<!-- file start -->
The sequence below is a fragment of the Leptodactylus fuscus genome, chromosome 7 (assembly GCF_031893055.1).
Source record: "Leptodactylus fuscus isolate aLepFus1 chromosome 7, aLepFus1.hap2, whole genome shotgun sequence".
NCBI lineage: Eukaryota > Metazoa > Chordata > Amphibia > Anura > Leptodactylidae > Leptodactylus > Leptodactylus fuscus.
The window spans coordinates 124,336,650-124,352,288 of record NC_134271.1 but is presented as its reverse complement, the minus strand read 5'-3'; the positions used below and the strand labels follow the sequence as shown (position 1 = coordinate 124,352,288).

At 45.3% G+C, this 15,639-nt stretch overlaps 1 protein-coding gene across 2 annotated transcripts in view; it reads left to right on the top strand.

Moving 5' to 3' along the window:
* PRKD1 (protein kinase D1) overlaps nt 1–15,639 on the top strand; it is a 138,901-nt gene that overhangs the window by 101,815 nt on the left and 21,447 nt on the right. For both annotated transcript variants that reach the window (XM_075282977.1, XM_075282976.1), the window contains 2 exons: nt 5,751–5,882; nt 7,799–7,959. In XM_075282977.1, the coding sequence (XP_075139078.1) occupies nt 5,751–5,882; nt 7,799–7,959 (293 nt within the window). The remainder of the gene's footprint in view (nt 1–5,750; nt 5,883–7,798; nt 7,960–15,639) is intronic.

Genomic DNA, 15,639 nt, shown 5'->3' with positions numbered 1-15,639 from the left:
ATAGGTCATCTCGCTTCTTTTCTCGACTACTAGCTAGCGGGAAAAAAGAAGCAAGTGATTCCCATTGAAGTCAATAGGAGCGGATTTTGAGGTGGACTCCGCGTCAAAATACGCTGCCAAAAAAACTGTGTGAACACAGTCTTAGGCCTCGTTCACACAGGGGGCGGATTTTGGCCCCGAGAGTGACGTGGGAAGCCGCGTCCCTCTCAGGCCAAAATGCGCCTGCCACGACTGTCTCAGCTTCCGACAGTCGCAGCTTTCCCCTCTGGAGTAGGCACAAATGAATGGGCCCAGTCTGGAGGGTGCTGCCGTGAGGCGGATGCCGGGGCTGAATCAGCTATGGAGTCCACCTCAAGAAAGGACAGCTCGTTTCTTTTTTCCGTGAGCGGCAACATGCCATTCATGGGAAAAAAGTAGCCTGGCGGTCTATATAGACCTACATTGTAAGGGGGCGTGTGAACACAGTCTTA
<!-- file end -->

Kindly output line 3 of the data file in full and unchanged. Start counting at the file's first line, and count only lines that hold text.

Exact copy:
NCBI lineage: Eukaryota > Metazoa > Chordata > Amphibia > Anura > Leptodactylidae > Leptodactylus > Leptodactylus fuscus.